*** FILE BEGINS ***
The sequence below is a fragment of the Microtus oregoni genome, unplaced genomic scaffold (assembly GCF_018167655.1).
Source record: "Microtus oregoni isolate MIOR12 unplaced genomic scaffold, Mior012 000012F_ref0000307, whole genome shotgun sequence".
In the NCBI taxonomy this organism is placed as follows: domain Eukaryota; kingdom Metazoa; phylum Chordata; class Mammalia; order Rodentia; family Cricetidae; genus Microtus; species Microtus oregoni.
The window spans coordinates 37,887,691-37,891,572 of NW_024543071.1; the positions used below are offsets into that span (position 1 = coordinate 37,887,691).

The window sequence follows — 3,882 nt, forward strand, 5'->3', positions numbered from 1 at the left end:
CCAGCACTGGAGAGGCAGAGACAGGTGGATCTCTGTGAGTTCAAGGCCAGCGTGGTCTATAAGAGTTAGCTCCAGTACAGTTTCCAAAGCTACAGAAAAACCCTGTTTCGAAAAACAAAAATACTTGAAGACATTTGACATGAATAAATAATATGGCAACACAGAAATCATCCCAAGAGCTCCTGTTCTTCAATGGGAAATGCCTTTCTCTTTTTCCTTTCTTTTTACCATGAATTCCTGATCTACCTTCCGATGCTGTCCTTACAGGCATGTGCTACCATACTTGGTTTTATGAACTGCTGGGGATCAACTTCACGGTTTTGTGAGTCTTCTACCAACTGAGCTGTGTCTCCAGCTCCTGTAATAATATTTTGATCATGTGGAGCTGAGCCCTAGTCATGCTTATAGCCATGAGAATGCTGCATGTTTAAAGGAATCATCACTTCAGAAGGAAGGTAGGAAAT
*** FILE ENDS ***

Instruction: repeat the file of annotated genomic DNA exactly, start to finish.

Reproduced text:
The sequence below is a fragment of the Microtus oregoni genome, unplaced genomic scaffold (assembly GCF_018167655.1).
Source record: "Microtus oregoni isolate MIOR12 unplaced genomic scaffold, Mior012 000012F_ref0000307, whole genome shotgun sequence".
In the NCBI taxonomy this organism is placed as follows: domain Eukaryota; kingdom Metazoa; phylum Chordata; class Mammalia; order Rodentia; family Cricetidae; genus Microtus; species Microtus oregoni.
The window spans coordinates 37,887,691-37,891,572 of NW_024543071.1; the positions used below are offsets into that span (position 1 = coordinate 37,887,691).

The window sequence follows — 3,882 nt, forward strand, 5'->3', positions numbered from 1 at the left end:
CCAGCACTGGAGAGGCAGAGACAGGTGGATCTCTGTGAGTTCAAGGCCAGCGTGGTCTATAAGAGTTAGCTCCAGTACAGTTTCCAAAGCTACAGAAAAACCCTGTTTCGAAAAACAAAAATACTTGAAGACATTTGACATGAATAAATAATATGGCAACACAGAAATCATCCCAAGAGCTCCTGTTCTTCAATGGGAAATGCCTTTCTCTTTTTCCTTTCTTTTTACCATGAATTCCTGATCTACCTTCCGATGCTGTCCTTACAGGCATGTGCTACCATACTTGGTTTTATGAACTGCTGGGGATCAACTTCACGGTTTTGTGAGTCTTCTACCAACTGAGCTGTGTCTCCAGCTCCTGTAATAATATTTTGATCATGTGGAGCTGAGCCCTAGTCATGCTTATAGCCATGAGAATGCTGCATGTTTAAAGGAATCATCACTTCAGAAGGAAGGTAGGAAAT